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Health News Florida

House Passes 'Kaia Rolle Act' To Curb Arrest Of Children

Meralyn Kirkland stands at the podium with her six-year-old granddaughter, Kaia Rolle to recount her granddaughterts arrest in Orlando after throwing a tantrum at school.
Meralyn Kirkland stands at the podium with her six-year-old granddaughter, Kaia Rolle to recount her granddaughterts arrest in Orlando after throwing a tantrum at school.
Meralyn Kirkland stands at the podium with her six-year-old granddaughter, Kaia Rolle to recount her granddaughterts arrest in Orlando after throwing a tantrum at school.
Credit Blaise Gainey / WFSU-FM
Meralyn Kirkland stands at the podium with her six-year-old granddaughter, Kaia Rolle to recount her granddaughterts arrest in Orlando after throwing a tantrum at school.

The Florida House has approved a measure that includes a plan to curb the arrest of children under 10. It came after last-minute negotiations and personal pleas from six-year-old Kaia Rolle and her grandmother.

Meralyn Kirkland is Kaia Rolle’s grandmother. She says she was confused after learning Kaia was arrested for throwing a tantrum at school. She says she told the arresting officer, Dennis Turner, that her granddaughter had sleep apnea and often threw tantrums after nights of little sleep. But the explanation got her nowhere.

“I just simply couldn’t process it, the only thing I could do was grab my bag get up and leave," Kirkland said. "Especially after speaking to the officer [and] explaining that she had a underlying medical condition. And [then] being told by an adult father and possibly grandfather that he doesn’t act a way with his similar medical condition...I just realized it was a conversation that wasn’t going to happen.”

That’s not where it ended. Once Kirkland arrived to the center she says they didn’t let them see her granddaughter until after Kaia was fingerprinted and had a mugshot taken.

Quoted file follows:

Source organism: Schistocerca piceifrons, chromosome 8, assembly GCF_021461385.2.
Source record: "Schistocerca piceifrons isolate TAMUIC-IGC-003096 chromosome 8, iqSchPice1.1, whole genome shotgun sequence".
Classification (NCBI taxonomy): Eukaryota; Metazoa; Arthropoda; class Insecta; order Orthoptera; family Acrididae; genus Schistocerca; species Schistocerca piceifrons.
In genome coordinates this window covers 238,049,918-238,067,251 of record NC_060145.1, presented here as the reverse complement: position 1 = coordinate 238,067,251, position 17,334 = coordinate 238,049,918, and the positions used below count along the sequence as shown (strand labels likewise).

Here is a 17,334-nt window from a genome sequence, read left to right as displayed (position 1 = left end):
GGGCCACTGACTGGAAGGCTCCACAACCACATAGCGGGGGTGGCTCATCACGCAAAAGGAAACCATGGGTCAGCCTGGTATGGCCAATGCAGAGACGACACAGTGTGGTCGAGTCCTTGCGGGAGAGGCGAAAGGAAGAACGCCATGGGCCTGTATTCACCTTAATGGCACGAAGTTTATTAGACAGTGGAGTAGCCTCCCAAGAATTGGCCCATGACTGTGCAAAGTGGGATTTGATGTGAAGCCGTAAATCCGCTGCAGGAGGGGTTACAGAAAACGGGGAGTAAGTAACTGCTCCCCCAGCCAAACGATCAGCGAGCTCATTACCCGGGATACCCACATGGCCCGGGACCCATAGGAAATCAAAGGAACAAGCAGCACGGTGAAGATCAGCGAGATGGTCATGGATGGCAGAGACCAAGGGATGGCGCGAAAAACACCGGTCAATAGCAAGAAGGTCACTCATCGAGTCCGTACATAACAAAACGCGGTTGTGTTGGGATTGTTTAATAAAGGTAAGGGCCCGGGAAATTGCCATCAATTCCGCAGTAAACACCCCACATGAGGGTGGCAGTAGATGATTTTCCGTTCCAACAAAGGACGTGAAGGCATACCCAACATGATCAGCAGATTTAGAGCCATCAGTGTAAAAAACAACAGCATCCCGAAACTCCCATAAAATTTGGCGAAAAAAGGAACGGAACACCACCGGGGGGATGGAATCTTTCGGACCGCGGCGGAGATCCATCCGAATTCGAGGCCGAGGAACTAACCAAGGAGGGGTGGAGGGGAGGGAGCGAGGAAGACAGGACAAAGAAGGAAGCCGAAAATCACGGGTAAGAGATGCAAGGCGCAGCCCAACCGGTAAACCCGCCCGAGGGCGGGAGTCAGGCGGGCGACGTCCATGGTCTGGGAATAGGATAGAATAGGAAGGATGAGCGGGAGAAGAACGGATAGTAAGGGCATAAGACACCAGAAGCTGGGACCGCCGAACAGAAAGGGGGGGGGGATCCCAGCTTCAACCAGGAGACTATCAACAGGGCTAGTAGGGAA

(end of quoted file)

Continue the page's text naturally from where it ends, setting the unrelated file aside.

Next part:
"She’s been in therapy from that day until this. She has therapy twice a week. We couldn’t get her into another public school because she had meltdowns seeing the other officers on campus," Kirkland said. "We had to go ahead and come up with resources to put her in a private school. So you know, it's been a long road."

Officer Turner was fired after an investigation found he violated a department policy that requires approval from the watch commander to arrest anyone younger than 12. Now, House Minority Leader Kionne McGhee is sponsoring the "Kaia Rolle Act" to make sure all schools and law enforcement departments have a policy in place for handling children.

“It requires law enforcement in schools to have a procedure in place for police and sheriff’s departments when they are interacting with kids 10 years of age or younger regarding criminal matters. This is huge this is a big step in a long line of steps that we must take to get to the final destination," the Cutler Bay Democrat said. 

The Act was attached to a larger school safety bill that received a unanimous vote by the full House. During the debate, Rep. Wengay Newton (D-St. Petersburg) said this incident isn’t a one off.

"In my district...we had 10,877 of [the] 55,447 juveniles arrested in this state. And of that ,53 of them were eight-year-olds," Newton said. "This is standard operating procedure--putting handcuffs on our babies in these schools."

Rep. Anna Eskamani (D-Orlando) called the amendment a great first step but wants more done.

"I do urge us to consider in the future on the larger package of criminal justice reform to think about the current law in Florida, because 23 other states have statutory limitations on the arrest of minors with exemptions with acts of violence and so forth," Eskamani said. "But 23 states have policies similar to the bill myself and Senator Bracy filed early on, and I encourage us to consider that in the future as well."

Eskamani and Sen. Randolph Bracy (D-Orlando) filed bills to set limits on juvenile arrests that were never heard. They would have prevented children under the age of twelve from being arrested unless they are an imminent threat of serious harm to another individual.

Currently nothing in Florida law prevents the arrest of young children, especially those under 10.

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